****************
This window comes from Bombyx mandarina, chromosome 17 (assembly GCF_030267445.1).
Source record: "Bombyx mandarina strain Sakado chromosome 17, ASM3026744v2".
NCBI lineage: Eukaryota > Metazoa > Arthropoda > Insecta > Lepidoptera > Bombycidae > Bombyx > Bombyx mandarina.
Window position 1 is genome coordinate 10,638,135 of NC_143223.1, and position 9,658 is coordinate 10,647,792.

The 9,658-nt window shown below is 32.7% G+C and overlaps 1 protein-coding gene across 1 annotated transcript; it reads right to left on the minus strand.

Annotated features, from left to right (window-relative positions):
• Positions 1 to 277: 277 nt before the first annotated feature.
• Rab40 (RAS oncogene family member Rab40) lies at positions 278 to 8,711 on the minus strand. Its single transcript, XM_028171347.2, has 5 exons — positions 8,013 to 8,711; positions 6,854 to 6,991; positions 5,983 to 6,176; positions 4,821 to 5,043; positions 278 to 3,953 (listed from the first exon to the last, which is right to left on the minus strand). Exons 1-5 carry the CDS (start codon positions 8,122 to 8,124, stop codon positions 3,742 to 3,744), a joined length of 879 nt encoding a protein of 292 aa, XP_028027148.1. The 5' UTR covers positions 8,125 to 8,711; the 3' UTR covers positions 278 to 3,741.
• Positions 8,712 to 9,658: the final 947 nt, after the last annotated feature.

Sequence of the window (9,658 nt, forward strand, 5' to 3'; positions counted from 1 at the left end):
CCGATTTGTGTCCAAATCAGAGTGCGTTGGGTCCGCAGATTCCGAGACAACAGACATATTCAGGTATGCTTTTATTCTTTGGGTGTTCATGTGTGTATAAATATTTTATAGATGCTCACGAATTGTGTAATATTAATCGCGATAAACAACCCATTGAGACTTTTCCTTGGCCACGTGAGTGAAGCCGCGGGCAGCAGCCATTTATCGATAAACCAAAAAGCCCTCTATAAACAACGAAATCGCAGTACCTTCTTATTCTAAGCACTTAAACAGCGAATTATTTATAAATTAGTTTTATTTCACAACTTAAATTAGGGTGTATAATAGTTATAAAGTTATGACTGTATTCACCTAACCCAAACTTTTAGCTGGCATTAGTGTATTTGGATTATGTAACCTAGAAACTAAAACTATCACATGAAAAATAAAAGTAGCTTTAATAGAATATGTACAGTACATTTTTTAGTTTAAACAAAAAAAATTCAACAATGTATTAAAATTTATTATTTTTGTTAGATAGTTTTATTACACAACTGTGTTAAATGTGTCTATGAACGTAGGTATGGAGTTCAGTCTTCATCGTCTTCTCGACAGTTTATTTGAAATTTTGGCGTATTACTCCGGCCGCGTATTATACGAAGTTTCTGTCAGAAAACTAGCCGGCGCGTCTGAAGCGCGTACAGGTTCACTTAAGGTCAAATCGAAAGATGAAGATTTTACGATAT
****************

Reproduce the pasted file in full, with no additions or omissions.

This window comes from Bombyx mandarina, chromosome 17 (assembly GCF_030267445.1).
Source record: "Bombyx mandarina strain Sakado chromosome 17, ASM3026744v2".
NCBI lineage: Eukaryota > Metazoa > Arthropoda > Insecta > Lepidoptera > Bombycidae > Bombyx > Bombyx mandarina.
Window position 1 is genome coordinate 10,638,135 of NC_143223.1, and position 9,658 is coordinate 10,647,792.

The 9,658-nt window shown below is 32.7% G+C and overlaps 1 protein-coding gene across 1 annotated transcript; it reads right to left on the minus strand.

Annotated features, from left to right (window-relative positions):
• Positions 1 to 277: 277 nt before the first annotated feature.
• Rab40 (RAS oncogene family member Rab40) lies at positions 278 to 8,711 on the minus strand. Its single transcript, XM_028171347.2, has 5 exons — positions 8,013 to 8,711; positions 6,854 to 6,991; positions 5,983 to 6,176; positions 4,821 to 5,043; positions 278 to 3,953 (listed from the first exon to the last, which is right to left on the minus strand). Exons 1-5 carry the CDS (start codon positions 8,122 to 8,124, stop codon positions 3,742 to 3,744), a joined length of 879 nt encoding a protein of 292 aa, XP_028027148.1. The 5' UTR covers positions 8,125 to 8,711; the 3' UTR covers positions 278 to 3,741.
• Positions 8,712 to 9,658: the final 947 nt, after the last annotated feature.

Sequence of the window (9,658 nt, forward strand, 5' to 3'; positions counted from 1 at the left end):
CCGATTTGTGTCCAAATCAGAGTGCGTTGGGTCCGCAGATTCCGAGACAACAGACATATTCAGGTATGCTTTTATTCTTTGGGTGTTCATGTGTGTATAAATATTTTATAGATGCTCACGAATTGTGTAATATTAATCGCGATAAACAACCCATTGAGACTTTTCCTTGGCCACGTGAGTGAAGCCGCGGGCAGCAGCCATTTATCGATAAACCAAAAAGCCCTCTATAAACAACGAAATCGCAGTACCTTCTTATTCTAAGCACTTAAACAGCGAATTATTTATAAATTAGTTTTATTTCACAACTTAAATTAGGGTGTATAATAGTTATAAAGTTATGACTGTATTCACCTAACCCAAACTTTTAGCTGGCATTAGTGTATTTGGATTATGTAACCTAGAAACTAAAACTATCACATGAAAAATAAAAGTAGCTTTAATAGAATATGTACAGTACATTTTTTAGTTTAAACAAAAAAAATTCAACAATGTATTAAAATTTATTATTTTTGTTAGATAGTTTTATTACACAACTGTGTTAAATGTGTCTATGAACGTAGGTATGGAGTTCAGTCTTCATCGTCTTCTCGACAGTTTATTTGAAATTTTGGCGTATTACTCCGGCCGCGTATTATACGAAGTTTCTGTCAGAAAACTAGCCGGCGCGTCTGAAGCGCGTACAGGTTCACTTAAGGTCAAATCGAAAGATGAAGATTTTACGATAT